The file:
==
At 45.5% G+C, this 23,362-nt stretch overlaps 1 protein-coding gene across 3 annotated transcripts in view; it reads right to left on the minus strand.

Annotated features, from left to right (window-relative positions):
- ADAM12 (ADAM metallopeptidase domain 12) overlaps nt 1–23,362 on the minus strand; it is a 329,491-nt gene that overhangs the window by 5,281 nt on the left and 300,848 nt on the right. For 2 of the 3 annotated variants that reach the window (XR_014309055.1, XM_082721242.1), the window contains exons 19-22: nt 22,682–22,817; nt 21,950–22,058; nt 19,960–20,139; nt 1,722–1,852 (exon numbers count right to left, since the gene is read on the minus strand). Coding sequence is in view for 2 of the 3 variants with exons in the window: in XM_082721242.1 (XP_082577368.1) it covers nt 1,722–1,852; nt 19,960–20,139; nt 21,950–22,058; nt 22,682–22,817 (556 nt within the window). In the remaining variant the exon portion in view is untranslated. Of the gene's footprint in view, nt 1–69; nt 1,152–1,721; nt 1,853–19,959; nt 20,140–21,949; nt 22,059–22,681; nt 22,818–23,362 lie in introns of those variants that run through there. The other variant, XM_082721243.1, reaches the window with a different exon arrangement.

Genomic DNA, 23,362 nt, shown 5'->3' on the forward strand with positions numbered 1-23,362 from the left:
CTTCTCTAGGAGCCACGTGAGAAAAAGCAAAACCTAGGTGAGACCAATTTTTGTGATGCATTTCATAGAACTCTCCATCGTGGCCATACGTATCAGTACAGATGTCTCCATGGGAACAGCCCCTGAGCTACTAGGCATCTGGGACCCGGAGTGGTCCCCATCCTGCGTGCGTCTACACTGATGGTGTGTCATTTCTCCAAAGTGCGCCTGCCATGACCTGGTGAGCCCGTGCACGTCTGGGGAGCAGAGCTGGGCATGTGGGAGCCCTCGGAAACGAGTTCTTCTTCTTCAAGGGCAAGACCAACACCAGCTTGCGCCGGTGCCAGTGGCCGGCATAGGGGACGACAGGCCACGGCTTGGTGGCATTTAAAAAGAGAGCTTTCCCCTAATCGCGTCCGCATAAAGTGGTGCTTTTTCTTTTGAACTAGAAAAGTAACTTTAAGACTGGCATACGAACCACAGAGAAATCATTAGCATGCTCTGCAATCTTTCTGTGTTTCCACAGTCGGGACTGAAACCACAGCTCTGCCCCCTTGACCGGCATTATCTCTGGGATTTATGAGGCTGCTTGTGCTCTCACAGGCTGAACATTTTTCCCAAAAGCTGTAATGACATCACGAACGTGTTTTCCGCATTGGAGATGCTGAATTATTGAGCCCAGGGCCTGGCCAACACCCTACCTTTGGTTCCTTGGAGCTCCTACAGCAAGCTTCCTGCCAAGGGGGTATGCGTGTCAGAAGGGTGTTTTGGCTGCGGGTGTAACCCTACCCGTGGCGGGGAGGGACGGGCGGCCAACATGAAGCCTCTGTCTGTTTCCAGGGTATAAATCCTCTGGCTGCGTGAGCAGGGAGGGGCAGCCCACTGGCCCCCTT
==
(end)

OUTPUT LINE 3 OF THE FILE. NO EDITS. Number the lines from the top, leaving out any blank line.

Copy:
- ADAM12 (ADAM metallopeptidase domain 12) overlaps nt 1–23,362 on the minus strand; it is a 329,491-nt gene that overhangs the window by 5,281 nt on the left and 300,848 nt on the right. For 2 of the 3 annotated variants that reach the window (XR_014309055.1, XM_082721242.1), the window contains exons 19-22: nt 22,682–22,817; nt 21,950–22,058; nt 19,960–20,139; nt 1,722–1,852 (exon numbers count right to left, since the gene is read on the minus strand). Coding sequence is in view for 2 of the 3 variants with exons in the window: in XM_082721242.1 (XP_082577368.1) it covers nt 1,722–1,852; nt 19,960–20,139; nt 21,950–22,058; nt 22,682–22,817 (556 nt within the window). In the remaining variant the exon portion in view is untranslated. Of the gene's footprint in view, nt 1–69; nt 1,152–1,721; nt 1,853–19,959; nt 20,140–21,949; nt 22,059–22,681; nt 22,818–23,362 lie in introns of those variants that run through there. The other variant, XM_082721243.1, reaches the window with a different exon arrangement.